AFTERNOON AT LA BREA
BY JOHN SIMONDS
Los Angeles 1978
Caught wading in the puddle of no return,
tusks flailing at a helpless sun,
the synthetic elephant stands sinking
while his family watches
and others now through the chain link fence
slowly in the West.
Fiberglas and Ektachrome
remind us of the deep trouble
early California life fell into here.
What layers of meaning draw us in!
Mammoth after mammoth,
wild cats with bowed out teeth
fiercely parenthetical to later needs.
Hungry dogs and vultures feeding,
trapped and knowing
as the sun poured on
that it was over now.
Inside, where technicians calibrate
pieces of the past
recaptured from the tar of centuries,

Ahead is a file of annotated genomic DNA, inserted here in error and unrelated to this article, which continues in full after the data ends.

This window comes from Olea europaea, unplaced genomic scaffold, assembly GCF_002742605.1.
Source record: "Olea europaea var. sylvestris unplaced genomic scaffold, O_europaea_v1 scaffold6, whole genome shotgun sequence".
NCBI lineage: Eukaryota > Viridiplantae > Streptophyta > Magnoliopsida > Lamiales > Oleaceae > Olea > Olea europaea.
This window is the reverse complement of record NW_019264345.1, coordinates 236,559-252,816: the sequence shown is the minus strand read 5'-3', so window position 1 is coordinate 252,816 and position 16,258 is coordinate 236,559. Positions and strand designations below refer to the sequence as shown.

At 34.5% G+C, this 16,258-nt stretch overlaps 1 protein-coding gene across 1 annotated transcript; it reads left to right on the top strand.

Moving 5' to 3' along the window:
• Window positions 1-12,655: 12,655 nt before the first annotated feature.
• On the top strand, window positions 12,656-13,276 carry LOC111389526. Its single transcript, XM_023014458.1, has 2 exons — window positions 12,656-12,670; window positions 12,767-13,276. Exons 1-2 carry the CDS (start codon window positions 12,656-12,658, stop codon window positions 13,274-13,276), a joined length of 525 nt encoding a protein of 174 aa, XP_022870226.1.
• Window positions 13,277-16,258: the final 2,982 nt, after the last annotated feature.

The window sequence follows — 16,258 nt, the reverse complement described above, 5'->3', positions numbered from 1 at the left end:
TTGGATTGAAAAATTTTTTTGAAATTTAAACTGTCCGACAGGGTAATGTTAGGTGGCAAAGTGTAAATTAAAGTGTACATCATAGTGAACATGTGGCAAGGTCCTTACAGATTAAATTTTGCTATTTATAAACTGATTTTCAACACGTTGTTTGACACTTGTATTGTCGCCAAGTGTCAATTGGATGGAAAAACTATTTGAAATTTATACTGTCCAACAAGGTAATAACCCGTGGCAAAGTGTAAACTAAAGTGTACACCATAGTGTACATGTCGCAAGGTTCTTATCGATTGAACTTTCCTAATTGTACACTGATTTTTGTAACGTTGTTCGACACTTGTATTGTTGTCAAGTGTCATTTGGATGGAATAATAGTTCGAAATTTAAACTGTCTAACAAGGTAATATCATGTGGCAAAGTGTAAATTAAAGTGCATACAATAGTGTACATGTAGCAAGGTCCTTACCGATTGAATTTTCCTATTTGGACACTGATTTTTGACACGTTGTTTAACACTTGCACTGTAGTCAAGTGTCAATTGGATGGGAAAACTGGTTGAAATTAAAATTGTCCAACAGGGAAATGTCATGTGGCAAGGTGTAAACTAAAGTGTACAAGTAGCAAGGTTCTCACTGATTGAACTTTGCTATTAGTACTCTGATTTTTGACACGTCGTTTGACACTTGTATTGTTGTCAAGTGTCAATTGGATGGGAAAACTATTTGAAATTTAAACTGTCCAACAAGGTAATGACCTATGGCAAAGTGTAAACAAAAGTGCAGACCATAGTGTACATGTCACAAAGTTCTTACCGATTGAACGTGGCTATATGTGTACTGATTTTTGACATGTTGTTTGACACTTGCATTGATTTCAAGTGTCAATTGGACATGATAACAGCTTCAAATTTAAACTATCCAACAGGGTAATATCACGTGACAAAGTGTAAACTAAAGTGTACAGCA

mounted heads of wolves,
skeletal bric-a-brac held together with steel
and frozen in wire and glass,
saber-toothed creatures diving through the tar curtain
into the next world, caught springing in mid-death.
Somehow, asphalt continues bubbling,
animal yielding mineral.
Machines let you pull shiny pistons
from the pitchy depths to show
how tough it is.
Like shock absorbers in your car, a tourist
tells a boy beside him.
Those who found the pit
made money from the oil still seeping,
then sold it all for more.
Previous asphalt helped to build the world outside.
The sun exerts its force: the power to melt is the power to change.
Through the haze we learn the sun still lives.